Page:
CSRC Newsletter - June 2013
Volume 11, Number 9
In the 1970s Ricardo Valverde (1946–1998) started photographing Los Angeles through various series that explored the neighborhoods in which he lived (South Central and Boyle Heights) and areas he encountered day-to-day through his work at the Greater Los Angeles Community Action Agency in the mid-1970s and then at the Department of Water and Power until the early 1990s. In setting out to document Los Angeles, Valverde did so as a neighbor or participant in the city’s communities that he photographed, not as an outsider documenting a romantic, exotic, or stereotypical Other. Valverde was highly influenced by the New York School of street photographers, especially painter-turned-photographer Roy DeCarava. Valverde shared DeCarava’s emphasis on the personal vision he brought to documenting the African American community in New York. For Valverde, the photograph was never a document, pure and simple, but a work of art, a visual artifact of urban modern life, and a personal expression. The result was what Ramón García calls—in our forthcoming A Ver: Revisioning Art History book on the artist—“an uneasy and critical beauty” and “surrealist disquiet.” For more on Valverde, see my “Editor’s Commentary” in the current issue of Aztlán.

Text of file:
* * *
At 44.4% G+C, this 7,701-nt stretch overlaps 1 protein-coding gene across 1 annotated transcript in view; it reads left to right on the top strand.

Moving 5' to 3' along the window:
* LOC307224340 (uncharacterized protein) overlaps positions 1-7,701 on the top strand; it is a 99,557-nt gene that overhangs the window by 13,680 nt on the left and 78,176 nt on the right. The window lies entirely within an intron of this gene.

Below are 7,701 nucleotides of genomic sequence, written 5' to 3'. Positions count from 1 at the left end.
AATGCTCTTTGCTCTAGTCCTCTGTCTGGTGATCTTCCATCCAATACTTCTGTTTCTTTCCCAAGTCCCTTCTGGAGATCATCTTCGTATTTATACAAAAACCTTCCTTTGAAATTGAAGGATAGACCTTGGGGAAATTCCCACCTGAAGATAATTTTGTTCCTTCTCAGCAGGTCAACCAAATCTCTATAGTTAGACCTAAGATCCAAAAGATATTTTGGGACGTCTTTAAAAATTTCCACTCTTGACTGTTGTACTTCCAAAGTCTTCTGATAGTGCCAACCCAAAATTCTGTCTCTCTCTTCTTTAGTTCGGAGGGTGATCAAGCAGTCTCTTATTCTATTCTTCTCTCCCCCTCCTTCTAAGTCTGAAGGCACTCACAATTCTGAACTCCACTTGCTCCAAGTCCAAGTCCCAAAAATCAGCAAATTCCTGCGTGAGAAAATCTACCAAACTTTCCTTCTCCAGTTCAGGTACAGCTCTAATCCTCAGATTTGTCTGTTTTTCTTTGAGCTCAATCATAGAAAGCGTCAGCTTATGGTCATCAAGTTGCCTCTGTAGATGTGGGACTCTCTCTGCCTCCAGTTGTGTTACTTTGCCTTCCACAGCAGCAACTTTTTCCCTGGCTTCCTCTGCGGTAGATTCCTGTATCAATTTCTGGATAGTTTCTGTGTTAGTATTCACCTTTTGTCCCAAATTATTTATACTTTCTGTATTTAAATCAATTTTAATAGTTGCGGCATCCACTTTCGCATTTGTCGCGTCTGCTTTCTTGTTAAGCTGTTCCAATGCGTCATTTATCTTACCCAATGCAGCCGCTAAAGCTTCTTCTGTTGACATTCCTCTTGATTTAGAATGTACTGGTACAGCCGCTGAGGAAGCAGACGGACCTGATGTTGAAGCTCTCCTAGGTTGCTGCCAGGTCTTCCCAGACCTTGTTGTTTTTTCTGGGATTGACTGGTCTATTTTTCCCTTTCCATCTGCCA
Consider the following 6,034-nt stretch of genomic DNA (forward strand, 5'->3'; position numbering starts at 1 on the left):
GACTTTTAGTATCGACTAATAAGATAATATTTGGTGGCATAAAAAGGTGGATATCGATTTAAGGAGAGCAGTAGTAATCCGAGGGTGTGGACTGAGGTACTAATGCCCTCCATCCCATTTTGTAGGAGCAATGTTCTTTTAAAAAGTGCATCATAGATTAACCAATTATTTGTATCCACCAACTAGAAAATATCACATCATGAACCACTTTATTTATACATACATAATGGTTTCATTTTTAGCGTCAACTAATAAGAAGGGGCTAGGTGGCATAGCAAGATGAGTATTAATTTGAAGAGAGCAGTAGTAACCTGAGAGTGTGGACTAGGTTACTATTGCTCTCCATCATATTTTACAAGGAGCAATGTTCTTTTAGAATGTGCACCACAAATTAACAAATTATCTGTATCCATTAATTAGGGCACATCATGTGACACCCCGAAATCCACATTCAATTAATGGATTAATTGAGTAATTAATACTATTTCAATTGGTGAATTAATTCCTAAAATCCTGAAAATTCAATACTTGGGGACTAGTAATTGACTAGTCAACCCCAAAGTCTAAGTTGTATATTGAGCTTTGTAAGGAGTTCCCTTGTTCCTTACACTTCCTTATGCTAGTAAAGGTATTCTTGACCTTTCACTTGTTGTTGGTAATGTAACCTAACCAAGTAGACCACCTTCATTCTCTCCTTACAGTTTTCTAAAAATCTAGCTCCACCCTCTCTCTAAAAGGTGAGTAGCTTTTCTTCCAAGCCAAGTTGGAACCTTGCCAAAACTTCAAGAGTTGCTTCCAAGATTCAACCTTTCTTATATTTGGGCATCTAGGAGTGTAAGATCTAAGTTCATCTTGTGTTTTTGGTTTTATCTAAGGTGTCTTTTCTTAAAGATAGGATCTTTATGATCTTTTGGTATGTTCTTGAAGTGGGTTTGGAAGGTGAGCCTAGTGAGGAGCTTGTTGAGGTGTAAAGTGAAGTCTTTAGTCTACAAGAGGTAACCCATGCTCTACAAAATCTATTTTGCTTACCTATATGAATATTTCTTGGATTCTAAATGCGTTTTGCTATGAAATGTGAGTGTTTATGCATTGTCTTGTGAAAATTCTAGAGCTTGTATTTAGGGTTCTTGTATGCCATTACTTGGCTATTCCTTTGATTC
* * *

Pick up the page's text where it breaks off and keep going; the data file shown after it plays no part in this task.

As we end the academic year, I want to take the opportunity to thank the many people who have contributed to our programs and our mission and to express my gratitude to our diverse and talented staff. Working with civic leaders, community-based organizations, educators, community scholars, artists, students, and academics, the CSRC has sought not only to preserve the past but also to facilitate new research and public programs. Like Valverde, our work strives to document the undocumented, not as a simple “authentic” image of the margins, but as a complex and multifaceted vision of our society.